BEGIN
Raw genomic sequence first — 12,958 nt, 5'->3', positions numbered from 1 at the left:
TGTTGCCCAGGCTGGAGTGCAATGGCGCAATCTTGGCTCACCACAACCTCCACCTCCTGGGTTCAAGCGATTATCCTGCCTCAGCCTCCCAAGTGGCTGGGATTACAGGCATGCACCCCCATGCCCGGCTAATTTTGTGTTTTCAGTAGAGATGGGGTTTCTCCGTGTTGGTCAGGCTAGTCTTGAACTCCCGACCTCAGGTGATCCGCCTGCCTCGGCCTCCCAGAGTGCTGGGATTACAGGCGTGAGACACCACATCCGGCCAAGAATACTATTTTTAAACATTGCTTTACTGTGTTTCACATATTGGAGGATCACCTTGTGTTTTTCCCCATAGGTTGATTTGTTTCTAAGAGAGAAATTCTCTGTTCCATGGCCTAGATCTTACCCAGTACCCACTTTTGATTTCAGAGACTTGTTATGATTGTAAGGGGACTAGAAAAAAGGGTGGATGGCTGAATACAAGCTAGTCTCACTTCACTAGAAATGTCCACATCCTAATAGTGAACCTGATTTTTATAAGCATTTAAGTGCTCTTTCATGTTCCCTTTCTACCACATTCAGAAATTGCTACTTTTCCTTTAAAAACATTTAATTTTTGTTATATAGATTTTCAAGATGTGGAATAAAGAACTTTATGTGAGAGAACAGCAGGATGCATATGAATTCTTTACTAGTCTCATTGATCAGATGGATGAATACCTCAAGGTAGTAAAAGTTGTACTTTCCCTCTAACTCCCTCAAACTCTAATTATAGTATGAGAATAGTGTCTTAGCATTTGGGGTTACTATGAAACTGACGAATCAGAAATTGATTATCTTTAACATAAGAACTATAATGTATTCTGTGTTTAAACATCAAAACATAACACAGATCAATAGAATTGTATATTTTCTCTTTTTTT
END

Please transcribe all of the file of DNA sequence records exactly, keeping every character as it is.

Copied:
Raw genomic sequence first — 12,958 nt, 5'->3', positions numbered from 1 at the left:
TGTTGCCCAGGCTGGAGTGCAATGGCGCAATCTTGGCTCACCACAACCTCCACCTCCTGGGTTCAAGCGATTATCCTGCCTCAGCCTCCCAAGTGGCTGGGATTACAGGCATGCACCCCCATGCCCGGCTAATTTTGTGTTTTCAGTAGAGATGGGGTTTCTCCGTGTTGGTCAGGCTAGTCTTGAACTCCCGACCTCAGGTGATCCGCCTGCCTCGGCCTCCCAGAGTGCTGGGATTACAGGCGTGAGACACCACATCCGGCCAAGAATACTATTTTTAAACATTGCTTTACTGTGTTTCACATATTGGAGGATCACCTTGTGTTTTTCCCCATAGGTTGATTTGTTTCTAAGAGAGAAATTCTCTGTTCCATGGCCTAGATCTTACCCAGTACCCACTTTTGATTTCAGAGACTTGTTATGATTGTAAGGGGACTAGAAAAAAGGGTGGATGGCTGAATACAAGCTAGTCTCACTTCACTAGAAATGTCCACATCCTAATAGTGAACCTGATTTTTATAAGCATTTAAGTGCTCTTTCATGTTCCCTTTCTACCACATTCAGAAATTGCTACTTTTCCTTTAAAAACATTTAATTTTTGTTATATAGATTTTCAAGATGTGGAATAAAGAACTTTATGTGAGAGAACAGCAGGATGCATATGAATTCTTTACTAGTCTCATTGATCAGATGGATGAATACCTCAAGGTAGTAAAAGTTGTACTTTCCCTCTAACTCCCTCAAACTCTAATTATAGTATGAGAATAGTGTCTTAGCATTTGGGGTTACTATGAAACTGACGAATCAGAAATTGATTATCTTTAACATAAGAACTATAATGTATTCTGTGTTTAAACATCAAAACATAACACAGATCAATAGAATTGTATATTTTCTCTTTTTTT